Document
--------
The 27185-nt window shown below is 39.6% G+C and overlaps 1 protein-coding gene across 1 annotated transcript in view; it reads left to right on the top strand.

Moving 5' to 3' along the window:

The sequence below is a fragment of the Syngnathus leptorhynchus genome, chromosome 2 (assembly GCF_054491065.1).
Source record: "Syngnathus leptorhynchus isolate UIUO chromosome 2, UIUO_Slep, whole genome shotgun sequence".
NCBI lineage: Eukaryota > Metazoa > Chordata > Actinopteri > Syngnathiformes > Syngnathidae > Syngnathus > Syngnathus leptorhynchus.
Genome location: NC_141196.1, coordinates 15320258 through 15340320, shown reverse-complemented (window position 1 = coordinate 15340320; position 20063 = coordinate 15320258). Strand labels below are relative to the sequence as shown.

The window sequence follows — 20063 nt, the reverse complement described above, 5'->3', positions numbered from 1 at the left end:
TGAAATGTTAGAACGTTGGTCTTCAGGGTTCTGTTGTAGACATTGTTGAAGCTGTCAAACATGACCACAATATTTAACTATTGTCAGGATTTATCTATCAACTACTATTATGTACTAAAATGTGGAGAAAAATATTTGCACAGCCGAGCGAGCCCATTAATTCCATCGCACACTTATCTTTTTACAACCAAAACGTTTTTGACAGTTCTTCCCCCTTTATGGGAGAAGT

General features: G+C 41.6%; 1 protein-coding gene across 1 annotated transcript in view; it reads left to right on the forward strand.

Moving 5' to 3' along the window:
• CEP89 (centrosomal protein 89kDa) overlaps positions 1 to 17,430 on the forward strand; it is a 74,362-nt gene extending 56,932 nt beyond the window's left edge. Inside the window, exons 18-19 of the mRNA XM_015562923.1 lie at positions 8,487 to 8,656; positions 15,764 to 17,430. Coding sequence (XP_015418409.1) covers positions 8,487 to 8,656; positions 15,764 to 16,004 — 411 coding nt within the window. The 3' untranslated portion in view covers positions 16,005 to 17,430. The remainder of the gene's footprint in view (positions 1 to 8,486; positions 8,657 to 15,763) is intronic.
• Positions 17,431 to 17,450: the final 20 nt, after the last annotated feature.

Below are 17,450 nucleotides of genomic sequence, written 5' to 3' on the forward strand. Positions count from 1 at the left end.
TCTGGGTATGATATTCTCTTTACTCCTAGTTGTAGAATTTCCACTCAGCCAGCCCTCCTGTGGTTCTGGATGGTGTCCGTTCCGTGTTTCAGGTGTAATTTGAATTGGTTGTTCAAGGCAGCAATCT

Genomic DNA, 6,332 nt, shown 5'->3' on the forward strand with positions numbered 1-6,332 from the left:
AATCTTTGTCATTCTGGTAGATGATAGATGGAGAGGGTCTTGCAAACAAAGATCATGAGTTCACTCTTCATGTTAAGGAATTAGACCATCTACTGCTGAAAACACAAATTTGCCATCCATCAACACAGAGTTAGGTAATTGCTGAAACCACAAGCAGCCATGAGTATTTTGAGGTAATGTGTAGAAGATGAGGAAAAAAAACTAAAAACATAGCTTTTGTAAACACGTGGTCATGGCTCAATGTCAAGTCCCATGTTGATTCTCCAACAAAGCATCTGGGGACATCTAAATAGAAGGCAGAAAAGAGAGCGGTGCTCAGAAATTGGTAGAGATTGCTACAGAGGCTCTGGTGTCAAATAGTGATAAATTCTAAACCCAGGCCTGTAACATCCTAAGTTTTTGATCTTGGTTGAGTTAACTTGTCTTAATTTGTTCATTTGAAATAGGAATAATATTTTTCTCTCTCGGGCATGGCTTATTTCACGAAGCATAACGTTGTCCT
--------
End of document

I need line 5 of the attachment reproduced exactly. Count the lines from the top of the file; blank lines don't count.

NCBI lineage: Eukaryota > Metazoa > Chordata > Actinopteri > Syngnathiformes > Syngnathidae > Syngnathus > Syngnathus leptorhynchus.